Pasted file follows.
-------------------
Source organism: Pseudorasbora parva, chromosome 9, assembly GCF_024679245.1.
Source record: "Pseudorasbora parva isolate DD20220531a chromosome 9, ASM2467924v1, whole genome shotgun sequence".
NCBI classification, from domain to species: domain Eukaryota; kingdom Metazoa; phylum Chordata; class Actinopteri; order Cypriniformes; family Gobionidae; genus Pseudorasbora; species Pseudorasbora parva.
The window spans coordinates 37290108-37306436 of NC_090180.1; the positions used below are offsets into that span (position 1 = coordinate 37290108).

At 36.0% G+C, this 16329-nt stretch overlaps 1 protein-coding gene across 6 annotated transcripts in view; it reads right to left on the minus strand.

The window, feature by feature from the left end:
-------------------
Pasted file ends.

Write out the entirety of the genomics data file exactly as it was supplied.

Source organism: Pseudorasbora parva, chromosome 9, assembly GCF_024679245.1.
Source record: "Pseudorasbora parva isolate DD20220531a chromosome 9, ASM2467924v1, whole genome shotgun sequence".
NCBI classification, from domain to species: domain Eukaryota; kingdom Metazoa; phylum Chordata; class Actinopteri; order Cypriniformes; family Gobionidae; genus Pseudorasbora; species Pseudorasbora parva.
The window spans coordinates 37290108-37306436 of NC_090180.1; the positions used below are offsets into that span (position 1 = coordinate 37290108).

At 36.0% G+C, this 16329-nt stretch overlaps 1 protein-coding gene across 6 annotated transcripts in view; it reads right to left on the minus strand.

The window, feature by feature from the left end: